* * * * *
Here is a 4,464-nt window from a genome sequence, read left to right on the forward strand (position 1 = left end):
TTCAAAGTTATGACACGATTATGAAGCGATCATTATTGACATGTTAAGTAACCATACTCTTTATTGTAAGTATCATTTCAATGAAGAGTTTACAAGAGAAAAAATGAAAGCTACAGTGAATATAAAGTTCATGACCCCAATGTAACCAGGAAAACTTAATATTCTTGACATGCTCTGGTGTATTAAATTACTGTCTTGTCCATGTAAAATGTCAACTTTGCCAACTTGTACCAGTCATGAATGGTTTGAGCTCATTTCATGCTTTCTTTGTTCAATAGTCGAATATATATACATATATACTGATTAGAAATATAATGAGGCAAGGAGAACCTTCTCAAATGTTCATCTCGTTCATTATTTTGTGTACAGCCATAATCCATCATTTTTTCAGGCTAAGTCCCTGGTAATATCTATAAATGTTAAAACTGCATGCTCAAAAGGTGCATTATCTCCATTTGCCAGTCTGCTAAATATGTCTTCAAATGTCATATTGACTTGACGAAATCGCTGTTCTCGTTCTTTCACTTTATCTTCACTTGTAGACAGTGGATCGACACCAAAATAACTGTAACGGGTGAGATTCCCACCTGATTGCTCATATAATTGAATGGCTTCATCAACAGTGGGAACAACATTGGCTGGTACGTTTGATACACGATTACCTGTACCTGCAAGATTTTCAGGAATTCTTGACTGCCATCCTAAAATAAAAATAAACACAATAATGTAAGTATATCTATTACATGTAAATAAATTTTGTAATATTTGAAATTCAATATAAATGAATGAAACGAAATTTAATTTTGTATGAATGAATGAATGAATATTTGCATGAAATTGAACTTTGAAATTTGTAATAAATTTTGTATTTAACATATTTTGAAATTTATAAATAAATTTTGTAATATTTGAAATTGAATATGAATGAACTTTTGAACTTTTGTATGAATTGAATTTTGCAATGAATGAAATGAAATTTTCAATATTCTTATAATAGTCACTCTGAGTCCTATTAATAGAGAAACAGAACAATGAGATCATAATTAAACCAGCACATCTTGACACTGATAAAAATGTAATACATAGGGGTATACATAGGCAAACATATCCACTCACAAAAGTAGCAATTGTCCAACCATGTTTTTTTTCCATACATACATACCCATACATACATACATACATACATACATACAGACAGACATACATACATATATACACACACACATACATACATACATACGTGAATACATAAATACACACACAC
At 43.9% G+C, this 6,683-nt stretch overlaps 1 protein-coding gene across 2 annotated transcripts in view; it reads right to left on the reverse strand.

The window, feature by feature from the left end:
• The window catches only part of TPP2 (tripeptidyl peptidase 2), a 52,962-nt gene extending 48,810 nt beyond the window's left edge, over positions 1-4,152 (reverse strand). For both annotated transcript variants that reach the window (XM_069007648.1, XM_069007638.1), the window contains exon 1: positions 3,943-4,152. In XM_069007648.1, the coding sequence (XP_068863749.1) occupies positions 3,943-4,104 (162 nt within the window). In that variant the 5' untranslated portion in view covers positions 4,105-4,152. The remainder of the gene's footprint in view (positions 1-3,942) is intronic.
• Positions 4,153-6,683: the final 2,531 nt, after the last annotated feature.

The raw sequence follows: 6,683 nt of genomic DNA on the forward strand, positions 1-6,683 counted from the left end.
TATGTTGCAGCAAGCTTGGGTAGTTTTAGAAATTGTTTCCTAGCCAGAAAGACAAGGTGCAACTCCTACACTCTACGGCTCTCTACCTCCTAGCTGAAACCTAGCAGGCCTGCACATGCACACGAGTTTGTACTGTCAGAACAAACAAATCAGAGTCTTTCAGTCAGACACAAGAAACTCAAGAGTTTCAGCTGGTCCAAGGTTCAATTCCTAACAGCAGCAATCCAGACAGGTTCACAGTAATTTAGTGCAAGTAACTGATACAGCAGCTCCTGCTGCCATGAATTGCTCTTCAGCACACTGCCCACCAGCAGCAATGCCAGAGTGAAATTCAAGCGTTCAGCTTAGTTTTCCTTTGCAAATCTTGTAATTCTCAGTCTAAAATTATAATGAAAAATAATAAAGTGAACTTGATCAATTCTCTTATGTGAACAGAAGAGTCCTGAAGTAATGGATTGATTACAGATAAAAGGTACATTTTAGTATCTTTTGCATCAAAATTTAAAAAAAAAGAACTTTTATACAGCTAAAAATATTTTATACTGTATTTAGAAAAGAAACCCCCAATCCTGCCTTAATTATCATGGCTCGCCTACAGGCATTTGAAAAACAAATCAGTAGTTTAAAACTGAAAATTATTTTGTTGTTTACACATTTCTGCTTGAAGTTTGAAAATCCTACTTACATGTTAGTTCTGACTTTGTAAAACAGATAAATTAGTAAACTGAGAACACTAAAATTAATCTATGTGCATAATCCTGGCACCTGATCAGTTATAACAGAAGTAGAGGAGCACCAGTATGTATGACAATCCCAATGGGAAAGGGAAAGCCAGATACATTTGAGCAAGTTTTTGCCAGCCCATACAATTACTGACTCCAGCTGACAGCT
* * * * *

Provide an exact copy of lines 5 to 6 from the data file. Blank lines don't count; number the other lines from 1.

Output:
• The window catches only part of TPP2 (tripeptidyl peptidase 2), a 52,962-nt gene extending 48,810 nt beyond the window's left edge, over positions 1-4,152 (reverse strand). For both annotated transcript variants that reach the window (XM_069007648.1, XM_069007638.1), the window contains exon 1: positions 3,943-4,152. In XM_069007648.1, the coding sequence (XP_068863749.1) occupies positions 3,943-4,104 (162 nt within the window). In that variant the 5' untranslated portion in view covers positions 4,105-4,152. The remainder of the gene's footprint in view (positions 1-3,942) is intronic.
• Positions 4,153-6,683: the final 2,531 nt, after the last annotated feature.